Chapter 18 Visual Merchandising and Display 7 SECTION 18.1 Display Features Elements of Visual Merchandising Visual merchandising is used to create a positive shopping experience that makes customers want to return. To achieve this, stores consider four key elements: storefront store layout store interior interior displays
Chapter 18 Visual Merchandising and Display 8 SECTION 18.1 Display Features Storefront The total exterior of a business is known as the storefront. It includes the store's sign, marquee, outdoor lighting, banners, planters, awnings, windows, and the building itself (its design and setting). Slide 1 of 3
Chapter 18 Visual Merchandising and Display 9 SECTION 18.1 Display Features Signs The store sign offers the first impression and therefore should make a statement about the business. It should be easily recognizable and help create the store's image. Marquee A marquee is an architectural canopy that extends over a store's entrance. Marquees can be found over most theater entrances. Storefront Slide 2 of 3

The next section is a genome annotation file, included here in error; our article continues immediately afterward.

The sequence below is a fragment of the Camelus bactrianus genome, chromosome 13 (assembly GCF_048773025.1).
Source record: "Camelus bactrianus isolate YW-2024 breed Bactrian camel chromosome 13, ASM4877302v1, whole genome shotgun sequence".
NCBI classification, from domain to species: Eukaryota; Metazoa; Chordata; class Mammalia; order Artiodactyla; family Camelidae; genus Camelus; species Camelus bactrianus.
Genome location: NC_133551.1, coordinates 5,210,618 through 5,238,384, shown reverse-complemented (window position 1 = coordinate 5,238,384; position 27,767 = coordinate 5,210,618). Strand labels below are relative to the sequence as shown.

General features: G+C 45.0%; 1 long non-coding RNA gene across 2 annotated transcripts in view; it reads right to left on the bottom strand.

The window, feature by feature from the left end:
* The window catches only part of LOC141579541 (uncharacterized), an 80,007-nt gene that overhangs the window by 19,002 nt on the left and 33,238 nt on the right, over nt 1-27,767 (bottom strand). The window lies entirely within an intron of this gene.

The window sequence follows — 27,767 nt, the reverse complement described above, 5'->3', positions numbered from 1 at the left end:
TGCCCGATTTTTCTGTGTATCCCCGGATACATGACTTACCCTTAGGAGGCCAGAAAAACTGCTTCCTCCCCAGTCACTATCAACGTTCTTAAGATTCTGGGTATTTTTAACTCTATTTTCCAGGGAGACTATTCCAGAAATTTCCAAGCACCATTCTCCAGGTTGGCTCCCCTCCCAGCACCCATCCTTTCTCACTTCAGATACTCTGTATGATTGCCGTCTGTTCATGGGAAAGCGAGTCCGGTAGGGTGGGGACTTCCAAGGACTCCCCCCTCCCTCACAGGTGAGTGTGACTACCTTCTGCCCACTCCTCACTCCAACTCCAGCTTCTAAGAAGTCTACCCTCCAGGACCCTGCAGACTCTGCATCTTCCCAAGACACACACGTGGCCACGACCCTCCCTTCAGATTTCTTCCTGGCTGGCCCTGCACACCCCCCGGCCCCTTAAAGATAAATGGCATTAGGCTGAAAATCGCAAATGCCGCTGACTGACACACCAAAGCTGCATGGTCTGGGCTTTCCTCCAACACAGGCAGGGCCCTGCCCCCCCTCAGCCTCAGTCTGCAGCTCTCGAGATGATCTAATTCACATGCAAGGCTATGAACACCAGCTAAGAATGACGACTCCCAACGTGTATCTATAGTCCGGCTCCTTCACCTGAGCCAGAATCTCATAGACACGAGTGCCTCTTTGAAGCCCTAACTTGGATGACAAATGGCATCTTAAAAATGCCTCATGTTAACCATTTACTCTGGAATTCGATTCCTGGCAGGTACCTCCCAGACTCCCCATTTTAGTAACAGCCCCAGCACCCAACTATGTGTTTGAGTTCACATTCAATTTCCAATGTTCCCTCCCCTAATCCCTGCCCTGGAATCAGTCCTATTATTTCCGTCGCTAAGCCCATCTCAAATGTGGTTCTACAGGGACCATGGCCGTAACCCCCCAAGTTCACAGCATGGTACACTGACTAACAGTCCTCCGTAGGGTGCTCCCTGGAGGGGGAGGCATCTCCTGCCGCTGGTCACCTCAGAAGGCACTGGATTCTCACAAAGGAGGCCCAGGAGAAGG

Chapter 18 Visual Merchandising and Display 10 SECTION 18.1 Display Features Entrances Entrances are usually designed with customer convenience and store security in mind. They can also contribute to a store's image. Window Displays A display window begins the selling process before a customer enters the store. There are two types of window displays: promotional (promotes products) and institutional (promotes the store as a whole). Storefront Slide 3 of 3